Before you spit your tea out at me writing on this issue, let me give you a small background…..
I’ve been reading( stop sniggering already!), and my inspiration draws from the series Amish wrote on Shivji.
I’ve not read such brilliant storytelling in a while. He’s managed to make gods human, and relatable, while reminding us of what we always knew. Ok, fan-girling done.
I’ve always been a person of faith. Not the sitting in the temple, fasting, ringing bells and doing havan types, but a deep faith that says “thank you ” pretty much everyday.
I’m not the person who dials God in case of emergencies. I’m surprisingly, for many of you, the person who has a small mandir in her house and insists we all say “hi” to God everyday.
Neither is my faith limited to Hindu Gods. I’ll bow my head at a temple, tie a thread at a mosque, pray at a church and gurudwara with equal reverence. I believe in a supreme power, and the form they take for each one of us is our own call.
As a matter of fact, within my family, we all have managed to find our own form of God, be it in a temple or our work. For me, the supreme force is in everything we do, and in every object we choose to see.
So the gyan and jargon out of the way, what the universe am I even talking about??
In tumultuous times, like now, we find our faith constantly challenged.
We find ourselves increasingly busy to say “hello” and “thank you” for the things we now consider ourselves entitled to. And our success? We earned it ofcourse!!
(But that little thing called luck?
I would like to think of it as the divine hand, helping us along.)
Along the eons, our concept of God and faith has turned into a crude drama of rituals and we have forgotten the core of what each and every religion teaches us.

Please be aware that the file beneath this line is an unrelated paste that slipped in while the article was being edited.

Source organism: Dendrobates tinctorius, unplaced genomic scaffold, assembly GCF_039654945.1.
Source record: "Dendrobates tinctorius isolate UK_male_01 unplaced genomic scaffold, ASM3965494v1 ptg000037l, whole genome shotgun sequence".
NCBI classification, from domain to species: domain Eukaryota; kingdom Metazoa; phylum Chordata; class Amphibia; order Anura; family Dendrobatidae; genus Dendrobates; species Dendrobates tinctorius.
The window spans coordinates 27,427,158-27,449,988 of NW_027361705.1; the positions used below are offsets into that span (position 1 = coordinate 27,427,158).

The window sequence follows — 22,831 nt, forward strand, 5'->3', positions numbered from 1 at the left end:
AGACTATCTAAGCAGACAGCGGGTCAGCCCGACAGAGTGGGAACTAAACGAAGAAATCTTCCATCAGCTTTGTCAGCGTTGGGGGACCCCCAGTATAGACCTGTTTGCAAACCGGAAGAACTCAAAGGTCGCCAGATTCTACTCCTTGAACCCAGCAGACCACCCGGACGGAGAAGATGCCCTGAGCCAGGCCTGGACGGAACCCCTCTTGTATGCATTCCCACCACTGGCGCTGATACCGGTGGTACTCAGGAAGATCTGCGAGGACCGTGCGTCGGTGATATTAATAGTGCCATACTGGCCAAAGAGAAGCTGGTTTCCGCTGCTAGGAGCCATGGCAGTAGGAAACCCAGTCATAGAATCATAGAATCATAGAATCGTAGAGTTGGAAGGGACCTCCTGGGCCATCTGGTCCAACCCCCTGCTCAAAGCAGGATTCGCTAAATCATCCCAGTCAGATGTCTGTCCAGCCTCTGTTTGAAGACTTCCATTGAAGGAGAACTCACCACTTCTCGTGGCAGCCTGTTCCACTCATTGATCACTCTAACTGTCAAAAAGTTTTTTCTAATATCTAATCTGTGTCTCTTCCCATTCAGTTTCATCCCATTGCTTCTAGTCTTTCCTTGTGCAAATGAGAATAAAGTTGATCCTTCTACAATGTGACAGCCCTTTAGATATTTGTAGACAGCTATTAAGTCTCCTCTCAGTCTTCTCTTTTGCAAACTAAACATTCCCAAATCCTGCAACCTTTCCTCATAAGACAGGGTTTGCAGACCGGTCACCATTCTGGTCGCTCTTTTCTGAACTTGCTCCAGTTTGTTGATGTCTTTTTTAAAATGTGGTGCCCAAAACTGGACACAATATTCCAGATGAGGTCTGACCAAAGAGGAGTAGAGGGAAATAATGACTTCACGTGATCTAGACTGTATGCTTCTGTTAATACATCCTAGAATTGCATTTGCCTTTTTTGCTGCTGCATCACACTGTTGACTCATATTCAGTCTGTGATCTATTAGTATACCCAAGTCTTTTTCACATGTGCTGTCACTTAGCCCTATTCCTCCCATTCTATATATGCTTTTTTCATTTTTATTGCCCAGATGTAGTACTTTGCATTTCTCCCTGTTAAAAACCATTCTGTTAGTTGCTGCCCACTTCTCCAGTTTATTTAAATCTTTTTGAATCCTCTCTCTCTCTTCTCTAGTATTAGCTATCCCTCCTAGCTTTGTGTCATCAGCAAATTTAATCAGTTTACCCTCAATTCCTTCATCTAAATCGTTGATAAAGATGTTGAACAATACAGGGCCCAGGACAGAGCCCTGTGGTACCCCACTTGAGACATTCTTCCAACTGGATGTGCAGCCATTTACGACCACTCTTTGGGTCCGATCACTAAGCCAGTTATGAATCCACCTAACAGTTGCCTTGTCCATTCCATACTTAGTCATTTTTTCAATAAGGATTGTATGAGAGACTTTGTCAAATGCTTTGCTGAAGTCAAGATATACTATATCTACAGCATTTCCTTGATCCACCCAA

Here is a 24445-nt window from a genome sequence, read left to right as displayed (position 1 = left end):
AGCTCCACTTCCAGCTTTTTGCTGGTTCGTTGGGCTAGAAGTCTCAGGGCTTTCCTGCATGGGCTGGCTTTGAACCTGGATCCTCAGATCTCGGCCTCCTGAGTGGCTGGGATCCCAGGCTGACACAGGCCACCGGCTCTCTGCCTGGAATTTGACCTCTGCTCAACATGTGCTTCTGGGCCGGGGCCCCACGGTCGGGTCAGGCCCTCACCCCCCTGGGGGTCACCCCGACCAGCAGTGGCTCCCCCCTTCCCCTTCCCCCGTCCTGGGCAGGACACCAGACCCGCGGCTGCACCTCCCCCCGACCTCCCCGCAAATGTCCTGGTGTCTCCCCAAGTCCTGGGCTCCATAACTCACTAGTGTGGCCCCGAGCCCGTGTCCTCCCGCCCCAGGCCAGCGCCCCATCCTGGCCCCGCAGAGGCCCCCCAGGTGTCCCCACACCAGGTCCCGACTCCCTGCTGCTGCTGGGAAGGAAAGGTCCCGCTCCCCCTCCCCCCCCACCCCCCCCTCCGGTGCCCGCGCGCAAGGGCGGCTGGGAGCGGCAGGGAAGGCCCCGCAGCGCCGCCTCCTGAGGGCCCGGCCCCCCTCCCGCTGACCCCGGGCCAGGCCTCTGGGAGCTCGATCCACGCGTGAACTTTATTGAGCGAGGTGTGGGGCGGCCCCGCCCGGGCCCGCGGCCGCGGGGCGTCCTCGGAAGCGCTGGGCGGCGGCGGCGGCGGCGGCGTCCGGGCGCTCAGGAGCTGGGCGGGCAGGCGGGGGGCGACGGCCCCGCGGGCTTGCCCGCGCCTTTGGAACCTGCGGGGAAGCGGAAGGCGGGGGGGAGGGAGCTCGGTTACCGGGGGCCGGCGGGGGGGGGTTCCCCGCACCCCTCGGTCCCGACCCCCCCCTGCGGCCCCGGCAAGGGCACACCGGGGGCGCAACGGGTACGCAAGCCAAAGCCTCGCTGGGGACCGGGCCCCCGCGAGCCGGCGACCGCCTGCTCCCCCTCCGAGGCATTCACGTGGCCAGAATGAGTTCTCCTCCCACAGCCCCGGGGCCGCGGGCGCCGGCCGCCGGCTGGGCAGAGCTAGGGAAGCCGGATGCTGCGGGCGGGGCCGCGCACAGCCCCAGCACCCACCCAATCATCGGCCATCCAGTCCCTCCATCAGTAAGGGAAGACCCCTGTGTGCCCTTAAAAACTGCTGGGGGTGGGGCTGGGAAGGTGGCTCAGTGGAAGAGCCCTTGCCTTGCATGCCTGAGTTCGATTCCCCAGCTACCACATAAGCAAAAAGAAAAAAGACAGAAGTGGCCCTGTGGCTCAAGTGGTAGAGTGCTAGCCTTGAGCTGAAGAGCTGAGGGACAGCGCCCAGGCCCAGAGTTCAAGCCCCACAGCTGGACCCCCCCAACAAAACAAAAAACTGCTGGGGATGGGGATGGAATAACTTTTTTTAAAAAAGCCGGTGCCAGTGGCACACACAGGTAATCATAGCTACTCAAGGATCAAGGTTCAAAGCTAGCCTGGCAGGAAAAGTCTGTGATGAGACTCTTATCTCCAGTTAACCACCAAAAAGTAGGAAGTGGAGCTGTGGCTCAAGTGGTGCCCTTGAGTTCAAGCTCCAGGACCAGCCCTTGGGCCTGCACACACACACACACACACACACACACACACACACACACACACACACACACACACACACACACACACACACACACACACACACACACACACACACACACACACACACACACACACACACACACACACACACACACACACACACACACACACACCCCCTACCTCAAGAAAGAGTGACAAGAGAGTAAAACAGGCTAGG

And if we don’t believe in religion, the little voice inside us leads us down the path.
Discerning right from wrong and good from evil, has been an everyday struggle, not just for us, but for the gods themselves.
What exactly is evil? And if we look at it’s origins, surprisingly, we will find it in good. And I think, that in itself, was the biggest revelation to me.
Somewhere along the way, different becomes difficult for us to accept, and the very acceptance of diversity we prided ourselves upon becomes the rotten core.
And this aspect can be applied across religion, our culture, our nation, our work, how we live our lives, the food we eat, I mean every darn thing! Think about it….
Ok don’t think*sigh*
Let me explain………
Love for food becomes obesity. Sharing turns into coveting. Support into jealousy. Friendship into competition. Religion into fanaticism. Got it??
So in order to find God, I think we need some introspection.
We need to understand our motives.
We need to find out whether we are actually good people, or we have convinced ourselves that some material measure is equated to goodness.
Is the spirit of sacrifice alive in us? Do we actually think we can give without asking for something in return? Or every time we do a good deed we secretly hope God is watching and will reward us?
If we answer honestly to ourselves a few of these questions, I have a feeling, we might set ourselves on a path where we rediscover the relevance of God, or of our faith, in its truest form.
May the force be with you!
As usual, need I constantly remind everyone that these are my views alone? Religion and God is a very touchy topic.
Have another opinion? Go write your own blog…….